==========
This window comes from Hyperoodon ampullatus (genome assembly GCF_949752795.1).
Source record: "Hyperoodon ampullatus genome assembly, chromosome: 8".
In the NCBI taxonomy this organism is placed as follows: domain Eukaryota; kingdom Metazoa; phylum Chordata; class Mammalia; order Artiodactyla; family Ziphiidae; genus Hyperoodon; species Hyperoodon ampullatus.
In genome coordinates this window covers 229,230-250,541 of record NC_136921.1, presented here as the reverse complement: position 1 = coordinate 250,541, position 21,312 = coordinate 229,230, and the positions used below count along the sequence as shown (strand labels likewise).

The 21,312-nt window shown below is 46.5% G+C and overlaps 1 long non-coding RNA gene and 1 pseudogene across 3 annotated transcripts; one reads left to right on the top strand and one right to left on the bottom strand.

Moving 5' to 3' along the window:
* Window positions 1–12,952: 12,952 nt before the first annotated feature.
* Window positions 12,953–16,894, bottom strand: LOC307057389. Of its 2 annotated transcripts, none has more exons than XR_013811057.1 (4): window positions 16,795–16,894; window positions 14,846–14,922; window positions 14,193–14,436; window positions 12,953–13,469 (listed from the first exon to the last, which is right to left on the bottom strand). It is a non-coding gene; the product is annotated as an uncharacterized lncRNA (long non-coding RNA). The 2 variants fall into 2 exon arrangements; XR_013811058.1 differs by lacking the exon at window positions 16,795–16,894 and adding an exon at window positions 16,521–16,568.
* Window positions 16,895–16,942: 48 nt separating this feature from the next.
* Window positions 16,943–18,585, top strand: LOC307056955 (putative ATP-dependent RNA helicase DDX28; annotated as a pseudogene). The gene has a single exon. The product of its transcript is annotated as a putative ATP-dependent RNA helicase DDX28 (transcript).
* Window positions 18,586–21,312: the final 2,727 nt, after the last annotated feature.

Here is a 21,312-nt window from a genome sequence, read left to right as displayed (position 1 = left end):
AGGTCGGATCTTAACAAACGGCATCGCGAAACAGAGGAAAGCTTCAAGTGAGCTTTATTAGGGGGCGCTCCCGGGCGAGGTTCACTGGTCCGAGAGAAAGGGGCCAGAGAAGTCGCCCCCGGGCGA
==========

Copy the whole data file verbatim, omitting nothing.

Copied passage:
This window comes from Hyperoodon ampullatus (genome assembly GCF_949752795.1).
Source record: "Hyperoodon ampullatus genome assembly, chromosome: 8".
In the NCBI taxonomy this organism is placed as follows: domain Eukaryota; kingdom Metazoa; phylum Chordata; class Mammalia; order Artiodactyla; family Ziphiidae; genus Hyperoodon; species Hyperoodon ampullatus.
In genome coordinates this window covers 229,230-250,541 of record NC_136921.1, presented here as the reverse complement: position 1 = coordinate 250,541, position 21,312 = coordinate 229,230, and the positions used below count along the sequence as shown (strand labels likewise).

The 21,312-nt window shown below is 46.5% G+C and overlaps 1 long non-coding RNA gene and 1 pseudogene across 3 annotated transcripts; one reads left to right on the top strand and one right to left on the bottom strand.

Moving 5' to 3' along the window:
* Window positions 1–12,952: 12,952 nt before the first annotated feature.
* Window positions 12,953–16,894, bottom strand: LOC307057389. Of its 2 annotated transcripts, none has more exons than XR_013811057.1 (4): window positions 16,795–16,894; window positions 14,846–14,922; window positions 14,193–14,436; window positions 12,953–13,469 (listed from the first exon to the last, which is right to left on the bottom strand). It is a non-coding gene; the product is annotated as an uncharacterized lncRNA (long non-coding RNA). The 2 variants fall into 2 exon arrangements; XR_013811058.1 differs by lacking the exon at window positions 16,795–16,894 and adding an exon at window positions 16,521–16,568.
* Window positions 16,895–16,942: 48 nt separating this feature from the next.
* Window positions 16,943–18,585, top strand: LOC307056955 (putative ATP-dependent RNA helicase DDX28; annotated as a pseudogene). The gene has a single exon. The product of its transcript is annotated as a putative ATP-dependent RNA helicase DDX28 (transcript).
* Window positions 18,586–21,312: the final 2,727 nt, after the last annotated feature.

Here is a 21,312-nt window from a genome sequence, read left to right as displayed (position 1 = left end):
AGGTCGGATCTTAACAAACGGCATCGCGAAACAGAGGAAAGCTTCAAGTGAGCTTTATTAGGGGGCGCTCCCGGGCGAGGTTCACTGGTCCGAGAGAAAGGGGCCAGAGAAGTCGCCCCCGGGCGA